Lottery fever is back again. After the numbers were drawn for the $309 million Mega Millions jackpot, the ninth-largest prize in its history, last night, there were no winning tickets sold. Now, the jackpot for Friday’s drawing will be $353 million. And if no winning tickets are sold after that, the potential windfall will just keep on growing, prompting even people like meâ€”the type who buys a lottery ticket maybe once every five yearsâ€”to take my chances. (By the way, the odds of winning the jackpot with a $1 ticket are 1-in-258.9 million.)
Whether you almost never buy a lottery ticket, or you buy dozens of tickets daily, we are all driven by the same persistent belief: If I could just hit the lottery, I’d be set for life.
Or would you?
Everyone dreams of one day winning big in a mega, power, national lottery and getting hundreds of millions of dollars. Or maybe you’d be satisfied with just a couple of million, or even a few hundred thousandâ€”you’re not greedy, right? However, merely having more money does not mean you will do better financially, especially without good money habits and a serious commitment to financial education. To see what I mean, check out these stats:
According to 2012 research compiled byÂ StatisticsBrain.com on 34 national lottery winners, 44 percent of the winners had spent their entire winnings in five years. At an average age of 46 for the entire group, these winners are a long way from retirement.
Another study of lotteries winners showed that the bigger the windfall, the more likely the winners were to file for bankruptcy after five years. Those who won between $50,000 and $150,000 were more likely to go broke than those who won 1$10,000 or less.
Here’s my point: Winning the lottery does not let you off the hook when it comes to eliminating and avoiding debt, committing to savings, following a budget and living within your means. If you’re not managing your money properly, focused on spending sprees and excess consumerism, and you aren’t serious about your financial education before you hit it big, your winnings will not likely last. In fact, you could actually end up in worse financial shape than you were in before you bought that winning ticket.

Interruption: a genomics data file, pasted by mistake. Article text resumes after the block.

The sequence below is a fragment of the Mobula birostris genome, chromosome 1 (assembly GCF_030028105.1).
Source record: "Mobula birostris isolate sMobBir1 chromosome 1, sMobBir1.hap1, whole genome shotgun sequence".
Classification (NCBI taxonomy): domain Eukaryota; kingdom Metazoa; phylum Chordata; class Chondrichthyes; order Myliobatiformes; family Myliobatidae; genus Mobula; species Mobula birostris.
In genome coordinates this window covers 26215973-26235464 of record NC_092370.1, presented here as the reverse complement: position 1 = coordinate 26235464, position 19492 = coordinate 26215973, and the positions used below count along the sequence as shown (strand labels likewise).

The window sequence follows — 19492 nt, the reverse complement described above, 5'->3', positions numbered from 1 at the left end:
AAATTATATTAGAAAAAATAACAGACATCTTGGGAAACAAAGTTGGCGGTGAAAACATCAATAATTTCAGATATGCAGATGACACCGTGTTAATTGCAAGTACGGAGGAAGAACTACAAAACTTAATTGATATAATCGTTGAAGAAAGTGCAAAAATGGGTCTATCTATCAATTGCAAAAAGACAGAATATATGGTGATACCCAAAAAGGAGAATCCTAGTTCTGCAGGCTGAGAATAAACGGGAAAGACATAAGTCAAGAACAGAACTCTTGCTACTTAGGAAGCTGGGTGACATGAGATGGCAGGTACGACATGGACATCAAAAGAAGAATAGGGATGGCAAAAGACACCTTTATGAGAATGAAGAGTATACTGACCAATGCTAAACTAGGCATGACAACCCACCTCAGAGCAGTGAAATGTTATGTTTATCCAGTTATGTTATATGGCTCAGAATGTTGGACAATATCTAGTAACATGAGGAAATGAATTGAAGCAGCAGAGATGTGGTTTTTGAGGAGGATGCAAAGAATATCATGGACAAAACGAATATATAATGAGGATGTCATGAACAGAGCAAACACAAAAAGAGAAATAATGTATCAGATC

Of course, if playing the lottery is your main wealth-building strategy, you have a bigger problem. Do yourself a favor: For every dollar you spend on lottery tickets, budget a dollar for your emergency savings fund (to be maintained at at least 6 months worth of your annual living expenses and accessed only in case of loss of income) and another dollar extra toward paying down debt. Also, build your monthly lottery spending into your household budget, and don’t spend a penny more than you’ve allotted. Finally, make a commitment to yourself to take at least 50 percent of any winnings you get, big or small, and put it toward either debt reduction or emergency savings. Another option: 40 percent of any winnings to savings, 40 percent on debts, and 20 percent to spend as you please, as a reward to you for exercising financial discipline. (Yes, you may spend it on more lottery tickets.)
That way, you’ll improve your financial situation over time, even if you never hit that Mega Millions jackpot. This will also help you to establish better money habits and the fiscal discipline you’ll need if and when you do hit it big.
Black Enterprise Executive Editor-At-Large Alfred Edmond Jr. is an award-winning business and financial journalist, media executive, entrepreneurship expert, Â personal growth/relationships coach, and co-founder ofÂ Grown Zone,Â a multimedia initiative focused on personalÂ growth and healthy decision-making. This blog is dedicated to his thoughts about money, entrepreneurship, leadership and mentorship. Follow him on Twitter atÂ @AlfredEdmondJr.